For ICAN, the unrivalled recognition was the 2017 Nobel Peace Prize. The Norwegian Nobel Committee decided to award ICAN the Peace Prize for
its work to draw attention to the catastrophic humanitarian consequences of any use of nuclear weapons and for its ground-breaking efforts to achieve a treatybased prohibition of such weapons.... The coalition has been a driving force in prevailing upon the world’s nations to pledge to cooperate with all relevant stakeholders in efforts to stigmatise, prohibit and eliminate nuclear weapons. To date, 127 states have made such a commitment, known as the Humanitarian Pledge.44
The award ceremony on 10 December 2017 was a worthy celebration and recognition of a dramatic change achieved in a relatively short period of time. The ICAN Nobel lectures were jointly delivered by Beatrice Film, ICAN Executive Director, and Setsuko Thurlow, Hibakusha survivor of the atomic bombing of Hiroshima. Film stated that
Nuclear weapons, like chemical weapons, biological weapons, cluster munitions and land mines before them, are now illegal. Their existence is immoral. Their abolishment is in our hands. The end is inevitable. But will that end be the end of nuclear weapons or the end of us? We must choose one. We are a movement for rationality. For democracy. For freedom from fear.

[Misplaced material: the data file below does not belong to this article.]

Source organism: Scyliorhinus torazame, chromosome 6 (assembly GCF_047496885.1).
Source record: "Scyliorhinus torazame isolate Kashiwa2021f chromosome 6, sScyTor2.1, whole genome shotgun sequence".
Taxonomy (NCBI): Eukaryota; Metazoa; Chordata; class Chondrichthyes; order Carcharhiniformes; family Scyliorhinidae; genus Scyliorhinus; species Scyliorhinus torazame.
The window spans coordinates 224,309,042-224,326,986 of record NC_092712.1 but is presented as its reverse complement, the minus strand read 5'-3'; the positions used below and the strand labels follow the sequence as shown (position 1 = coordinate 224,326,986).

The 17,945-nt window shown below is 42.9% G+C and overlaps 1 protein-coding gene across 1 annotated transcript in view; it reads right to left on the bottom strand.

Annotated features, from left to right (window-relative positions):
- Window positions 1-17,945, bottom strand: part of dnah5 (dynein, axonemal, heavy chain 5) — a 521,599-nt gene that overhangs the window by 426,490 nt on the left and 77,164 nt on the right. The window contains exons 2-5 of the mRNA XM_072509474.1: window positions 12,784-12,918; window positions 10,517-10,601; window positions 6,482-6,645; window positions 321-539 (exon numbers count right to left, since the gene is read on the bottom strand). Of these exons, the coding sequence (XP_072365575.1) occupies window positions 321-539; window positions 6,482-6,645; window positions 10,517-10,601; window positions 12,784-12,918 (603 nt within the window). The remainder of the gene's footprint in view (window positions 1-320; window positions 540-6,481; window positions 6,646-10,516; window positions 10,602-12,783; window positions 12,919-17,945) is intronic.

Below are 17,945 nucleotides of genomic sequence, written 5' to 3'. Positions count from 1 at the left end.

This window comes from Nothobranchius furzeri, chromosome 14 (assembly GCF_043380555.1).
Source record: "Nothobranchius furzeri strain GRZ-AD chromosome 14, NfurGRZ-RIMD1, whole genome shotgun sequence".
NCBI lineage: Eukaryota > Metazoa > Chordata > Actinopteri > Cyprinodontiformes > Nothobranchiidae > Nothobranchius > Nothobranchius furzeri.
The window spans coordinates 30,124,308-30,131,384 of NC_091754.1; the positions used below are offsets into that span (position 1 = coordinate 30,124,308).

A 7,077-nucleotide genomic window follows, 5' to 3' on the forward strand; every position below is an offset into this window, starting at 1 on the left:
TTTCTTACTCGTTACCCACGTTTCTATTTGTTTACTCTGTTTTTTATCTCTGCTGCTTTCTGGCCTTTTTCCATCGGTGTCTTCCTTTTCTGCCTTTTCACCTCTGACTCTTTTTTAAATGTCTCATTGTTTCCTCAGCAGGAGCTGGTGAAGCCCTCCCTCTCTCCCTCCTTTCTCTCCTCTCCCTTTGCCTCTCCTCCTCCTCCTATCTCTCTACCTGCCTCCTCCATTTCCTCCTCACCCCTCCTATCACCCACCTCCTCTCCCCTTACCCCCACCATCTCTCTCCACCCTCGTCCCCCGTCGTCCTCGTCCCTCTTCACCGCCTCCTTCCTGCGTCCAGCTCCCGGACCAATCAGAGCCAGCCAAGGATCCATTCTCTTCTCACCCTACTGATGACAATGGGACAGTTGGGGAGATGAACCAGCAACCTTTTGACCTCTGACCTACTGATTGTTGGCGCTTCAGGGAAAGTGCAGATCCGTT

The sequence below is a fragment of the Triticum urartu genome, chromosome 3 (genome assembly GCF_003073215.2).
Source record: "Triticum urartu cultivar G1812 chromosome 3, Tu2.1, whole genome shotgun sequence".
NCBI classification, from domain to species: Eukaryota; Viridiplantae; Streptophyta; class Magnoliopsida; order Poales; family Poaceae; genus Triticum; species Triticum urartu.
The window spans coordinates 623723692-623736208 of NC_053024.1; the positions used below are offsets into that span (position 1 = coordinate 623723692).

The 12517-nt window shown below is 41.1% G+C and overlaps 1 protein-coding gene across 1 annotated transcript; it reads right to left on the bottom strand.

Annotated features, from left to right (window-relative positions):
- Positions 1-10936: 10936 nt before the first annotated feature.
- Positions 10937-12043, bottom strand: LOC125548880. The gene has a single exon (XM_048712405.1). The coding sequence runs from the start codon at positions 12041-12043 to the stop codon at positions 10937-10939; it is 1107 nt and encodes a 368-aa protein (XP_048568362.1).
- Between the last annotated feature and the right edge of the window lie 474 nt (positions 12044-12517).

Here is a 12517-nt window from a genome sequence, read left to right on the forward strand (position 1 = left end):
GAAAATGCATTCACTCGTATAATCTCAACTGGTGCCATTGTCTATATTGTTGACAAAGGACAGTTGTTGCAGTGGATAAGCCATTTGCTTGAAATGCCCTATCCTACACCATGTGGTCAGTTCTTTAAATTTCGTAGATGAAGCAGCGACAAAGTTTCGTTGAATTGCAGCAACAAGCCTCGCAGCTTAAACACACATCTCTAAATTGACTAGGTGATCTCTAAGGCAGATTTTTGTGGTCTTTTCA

Thurlow urged "To every president and prime minister of every nation of the world, I beseech you: join this treaty; forever eradicate the threat of nuclear-annihilation”.45
The Nobel Peace Prize Award in 2017 was undoubtedly also the high point in terms of public recognition of the TPNW and the humanitarian arguments that underpin it. While the negotiations and the adoption of the TPNW received relatively limited coverage in the media, the Nobel Peace Prize was globally reported, including by practically all so-called mainstream media.46
Amidst the jubilation about the Nobel Peace Prize came the news that France, UK and US would not send their ambassadors to attend the ceremony in Oslo “to express their reservations towards ICAN and the global treaty to ban weapons of mass destruction”.47 This quite unprecedented diplomatic move on the part of the three Western nuclear weapon States, vis-à-vis the Norwegian Nobel Committee hosts, did not spoil the celebrations but was a reminder that the Humanitarian Initiative, the TPNW and, more generally, nuclear disarmament, remained fiercely contested. With the TPNW adopted and ICAN awarded the Nobel Peace Prize, the opposition against this challenge to the nuclear status quo would only become more determined.